Experiencing unity through faith can be just as valuable as winning, Raines noted. In a league built on pitting athletes against one another in a bruising physical contest, the prayer can refocus them on ultimate concerns like praising God.
"For a lot of these guys, (the prayer) puts the game in perspective. They've just used every ounce of strength they've got. Their adrenaline is flowing," Raines said. "The prayer is the time and place for believers to come together as one."
Through prayer, Amukamara explained, he sustains a connection with his other brothers in Christ: "Sometimes you can't even hear (the player praying), but we know what we're there for," he said.
Although Amukamara can't remember exactly what he said to the group of Bills and Giants gathered to pray together, he thought it was something like, "God, thank you for these guys. For this game called football. For this platform we have to share your word."
Third Quarter: Potential pitfalls
For Amukamara, the NFL is not only his employer, it's also an evangelical tool. He can share his faith with the fans who want to see him break up pass plays and tackle ball carriers.
But that viewpoint is an unpopular one in a league increasingly known for the crimes and substance-abuse violations committed by players off the field. This summer, multiple players were suspended for drug use and the league's domestic-violence policy was widely condemned.
Beyond the obvious incongruities, there is also the criticism of whether players overstep their roles by turning the field into a worship space where a religious practice could be seen as a publicity stunt.
Concerns like these surrounded the postgame prayer from its very first season.
In a February 1991 post-Super Bowl column titled "Save your prayers, please," Sports Illustrated writer Rick Reilly eviscerated the prayer trend.
"I don't think your average fan goes to football games to be touched. I don't think that when he loads up the Thermos and pays $10 to park, he's looking to get proselytized," he wrote. "The only conversions he cares about are extra points. I hope that the NFL will have the good sense to curtail these huddles."
The chaplains tried to ignore Reilly's outcry, but leaders in the NFL seemed to be listening. Richie remembers that attendees of the 1991 NFL owners meeting discussed the enforcement of the league's non-fraternization clause, a move that would put the prayer circle in jeopardy. The clause sets a time limit for how long players can remain on the field after a game ended.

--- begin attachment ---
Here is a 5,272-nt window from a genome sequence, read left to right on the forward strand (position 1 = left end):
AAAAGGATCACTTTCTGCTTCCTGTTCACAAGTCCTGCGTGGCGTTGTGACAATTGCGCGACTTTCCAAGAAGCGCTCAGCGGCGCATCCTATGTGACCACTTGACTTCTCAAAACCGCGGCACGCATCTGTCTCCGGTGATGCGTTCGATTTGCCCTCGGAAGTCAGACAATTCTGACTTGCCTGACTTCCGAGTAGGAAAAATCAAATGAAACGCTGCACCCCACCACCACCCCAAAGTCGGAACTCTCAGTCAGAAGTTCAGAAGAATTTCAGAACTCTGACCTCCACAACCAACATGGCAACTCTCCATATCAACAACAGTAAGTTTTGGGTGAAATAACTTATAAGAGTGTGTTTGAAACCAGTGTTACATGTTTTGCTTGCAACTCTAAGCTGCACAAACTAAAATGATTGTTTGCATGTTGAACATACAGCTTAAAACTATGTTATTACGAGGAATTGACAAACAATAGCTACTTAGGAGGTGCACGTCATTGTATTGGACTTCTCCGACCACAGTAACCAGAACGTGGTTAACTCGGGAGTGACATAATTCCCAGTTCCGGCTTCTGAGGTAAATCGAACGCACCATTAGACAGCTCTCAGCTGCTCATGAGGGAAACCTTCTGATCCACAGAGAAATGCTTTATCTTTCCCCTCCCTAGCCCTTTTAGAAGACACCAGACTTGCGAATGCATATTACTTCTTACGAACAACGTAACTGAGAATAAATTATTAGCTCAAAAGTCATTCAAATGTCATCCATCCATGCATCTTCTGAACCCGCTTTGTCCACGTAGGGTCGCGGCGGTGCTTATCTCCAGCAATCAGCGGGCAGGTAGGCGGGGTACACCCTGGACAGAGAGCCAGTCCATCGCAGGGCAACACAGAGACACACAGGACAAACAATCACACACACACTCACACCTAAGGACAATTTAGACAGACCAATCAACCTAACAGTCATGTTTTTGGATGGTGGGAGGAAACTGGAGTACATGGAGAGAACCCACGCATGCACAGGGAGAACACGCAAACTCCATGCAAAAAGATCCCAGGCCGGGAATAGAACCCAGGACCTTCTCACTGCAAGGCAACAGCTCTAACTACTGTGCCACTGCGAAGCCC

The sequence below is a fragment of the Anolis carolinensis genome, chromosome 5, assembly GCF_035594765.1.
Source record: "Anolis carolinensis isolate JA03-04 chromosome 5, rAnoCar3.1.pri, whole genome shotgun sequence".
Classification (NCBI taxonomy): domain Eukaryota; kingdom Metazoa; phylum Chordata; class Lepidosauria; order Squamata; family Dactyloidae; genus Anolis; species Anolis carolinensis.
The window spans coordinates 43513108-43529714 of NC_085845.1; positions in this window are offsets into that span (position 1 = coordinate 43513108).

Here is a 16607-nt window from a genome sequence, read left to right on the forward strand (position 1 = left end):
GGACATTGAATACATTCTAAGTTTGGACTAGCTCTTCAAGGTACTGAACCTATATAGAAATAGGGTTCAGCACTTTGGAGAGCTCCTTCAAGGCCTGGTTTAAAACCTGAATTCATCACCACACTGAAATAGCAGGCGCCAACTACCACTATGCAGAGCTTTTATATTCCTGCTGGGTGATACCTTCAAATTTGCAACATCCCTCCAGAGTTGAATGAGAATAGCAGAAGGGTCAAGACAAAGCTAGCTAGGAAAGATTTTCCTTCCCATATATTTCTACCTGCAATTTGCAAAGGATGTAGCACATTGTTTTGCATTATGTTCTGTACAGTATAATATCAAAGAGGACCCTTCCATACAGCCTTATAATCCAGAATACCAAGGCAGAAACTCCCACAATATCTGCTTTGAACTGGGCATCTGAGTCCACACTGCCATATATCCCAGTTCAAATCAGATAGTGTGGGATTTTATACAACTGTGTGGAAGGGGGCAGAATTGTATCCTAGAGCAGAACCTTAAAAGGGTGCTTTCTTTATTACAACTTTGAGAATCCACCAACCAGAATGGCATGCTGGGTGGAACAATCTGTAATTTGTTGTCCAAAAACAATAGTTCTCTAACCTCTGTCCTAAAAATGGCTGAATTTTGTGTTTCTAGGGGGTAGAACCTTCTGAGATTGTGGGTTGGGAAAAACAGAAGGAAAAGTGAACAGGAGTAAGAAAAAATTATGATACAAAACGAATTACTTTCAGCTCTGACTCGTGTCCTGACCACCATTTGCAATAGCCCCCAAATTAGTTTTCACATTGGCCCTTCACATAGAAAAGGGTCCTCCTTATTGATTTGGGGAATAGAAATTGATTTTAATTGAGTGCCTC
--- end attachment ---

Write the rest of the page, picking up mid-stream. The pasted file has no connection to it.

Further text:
"Never once was anything done about that rule until after the 1990 season," Bratton explained. "At that point, they announced that they would begin to enforce (the ban), that players had two minutes to be in the locker room or they'd be fined."
Concerned but not yet ready to comply, Richie was amazed when he saw the 1991 season schedule. On Sept. 2, the first Monday night game of the year, the 49ers and Giants would meet again in a rematch where the fate of the postgame prayer could be at stake.
In the end, a Giants-heavy circle gathered that night for a prayer, and when the fines didn't come, the chaplains knew the ritual was safe.
"Within a matter of weeks, (the postgame prayer) spread throughout the entire NFL," Richie said. "Within a matter of a year or so, it was happening in college football."
Even after 24 seasons, some critics still question the participants' sincerity when so much of a player's career depends on his public image, noted Eric Carter, an associate professor of sociology at Georgetown College and author of "Boys Gone Wild: Fame, Fortune and Deviance Among Professional Football Players."
"For the guys who have gotten themselves in trouble, (the prayer) is a good way to shift perception," Carter explained.
Additionally, it's plausible how the ritual might become part of a player's superstitions. During the research phase of writing his book, Carter said he talked to players who thought bad things would happen if they didn't participate in the postgame prayer.
"They felt like it was something that had to be done at the end of the game," he said. "It was about support but it was also about the superstitious element."
Fourth Quarter: A lasting legacy
Amukamara said there are definitely players who come to the prayer circle for nonreligious reasons, but that doesn't detract from his own experience: "Regardless of whether my team wins or my team loses, I still want to give thanks to God," he said.
Similarly, Richie urges fans to not forget about the many professional athletes whose faith in God guides them throughout their NFL careers.
"Imagine you're a 24- or 25-year-old kid built like a Greek god, earning $10 million a year, with women throwing themselves at you. Do you think that's an easy Christian life to live?" he said. "The level of sincerity of these guys is amazingly high."
Richie and Bratton are aware of the variety of motivations at play in contemporary prayer circles, but they say their initial vision is still being realized.
"I was always looking for ways to have conversations with people. I'd ask questions like, 'Did you see those guys praying after the game? What did you think about that?' I had no idea what God was going to do with this," Bratton said.
Both men are now retired from chaplaincy work, catching a glimpse of a prayer on television a few times each year.
"I don't think any of us would ever want to take the credit" for the postgame prayer's success, Bratton explained. "God gets the credit. That's what I say."